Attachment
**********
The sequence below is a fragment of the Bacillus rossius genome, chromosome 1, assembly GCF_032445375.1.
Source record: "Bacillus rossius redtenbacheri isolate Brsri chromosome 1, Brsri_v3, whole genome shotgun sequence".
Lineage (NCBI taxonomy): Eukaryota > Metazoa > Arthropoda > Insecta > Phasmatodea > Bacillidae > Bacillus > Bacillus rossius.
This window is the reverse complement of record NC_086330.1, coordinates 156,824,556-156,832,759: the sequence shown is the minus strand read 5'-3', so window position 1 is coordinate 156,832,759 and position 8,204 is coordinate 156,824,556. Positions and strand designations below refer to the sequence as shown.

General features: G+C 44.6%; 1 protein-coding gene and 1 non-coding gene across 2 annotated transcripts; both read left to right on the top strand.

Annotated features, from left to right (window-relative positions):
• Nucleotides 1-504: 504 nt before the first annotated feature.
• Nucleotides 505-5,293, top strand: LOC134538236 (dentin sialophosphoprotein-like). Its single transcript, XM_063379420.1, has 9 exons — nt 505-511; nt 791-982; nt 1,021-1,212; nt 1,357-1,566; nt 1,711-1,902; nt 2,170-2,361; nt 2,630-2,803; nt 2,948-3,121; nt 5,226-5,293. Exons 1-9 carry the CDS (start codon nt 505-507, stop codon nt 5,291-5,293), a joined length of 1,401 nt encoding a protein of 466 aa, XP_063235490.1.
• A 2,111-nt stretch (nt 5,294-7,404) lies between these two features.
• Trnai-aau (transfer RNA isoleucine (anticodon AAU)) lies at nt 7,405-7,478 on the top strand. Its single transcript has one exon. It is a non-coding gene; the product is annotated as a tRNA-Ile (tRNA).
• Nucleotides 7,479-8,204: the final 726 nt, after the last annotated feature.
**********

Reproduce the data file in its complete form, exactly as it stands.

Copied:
The sequence below is a fragment of the Bacillus rossius genome, chromosome 1, assembly GCF_032445375.1.
Source record: "Bacillus rossius redtenbacheri isolate Brsri chromosome 1, Brsri_v3, whole genome shotgun sequence".
Lineage (NCBI taxonomy): Eukaryota > Metazoa > Arthropoda > Insecta > Phasmatodea > Bacillidae > Bacillus > Bacillus rossius.
This window is the reverse complement of record NC_086330.1, coordinates 156,824,556-156,832,759: the sequence shown is the minus strand read 5'-3', so window position 1 is coordinate 156,832,759 and position 8,204 is coordinate 156,824,556. Positions and strand designations below refer to the sequence as shown.

General features: G+C 44.6%; 1 protein-coding gene and 1 non-coding gene across 2 annotated transcripts; both read left to right on the top strand.

Annotated features, from left to right (window-relative positions):
• Nucleotides 1-504: 504 nt before the first annotated feature.
• Nucleotides 505-5,293, top strand: LOC134538236 (dentin sialophosphoprotein-like). Its single transcript, XM_063379420.1, has 9 exons — nt 505-511; nt 791-982; nt 1,021-1,212; nt 1,357-1,566; nt 1,711-1,902; nt 2,170-2,361; nt 2,630-2,803; nt 2,948-3,121; nt 5,226-5,293. Exons 1-9 carry the CDS (start codon nt 505-507, stop codon nt 5,291-5,293), a joined length of 1,401 nt encoding a protein of 466 aa, XP_063235490.1.
• A 2,111-nt stretch (nt 5,294-7,404) lies between these two features.
• Trnai-aau (transfer RNA isoleucine (anticodon AAU)) lies at nt 7,405-7,478 on the top strand. Its single transcript has one exon. It is a non-coding gene; the product is annotated as a tRNA-Ile (tRNA).
• Nucleotides 7,479-8,204: the final 726 nt, after the last annotated feature.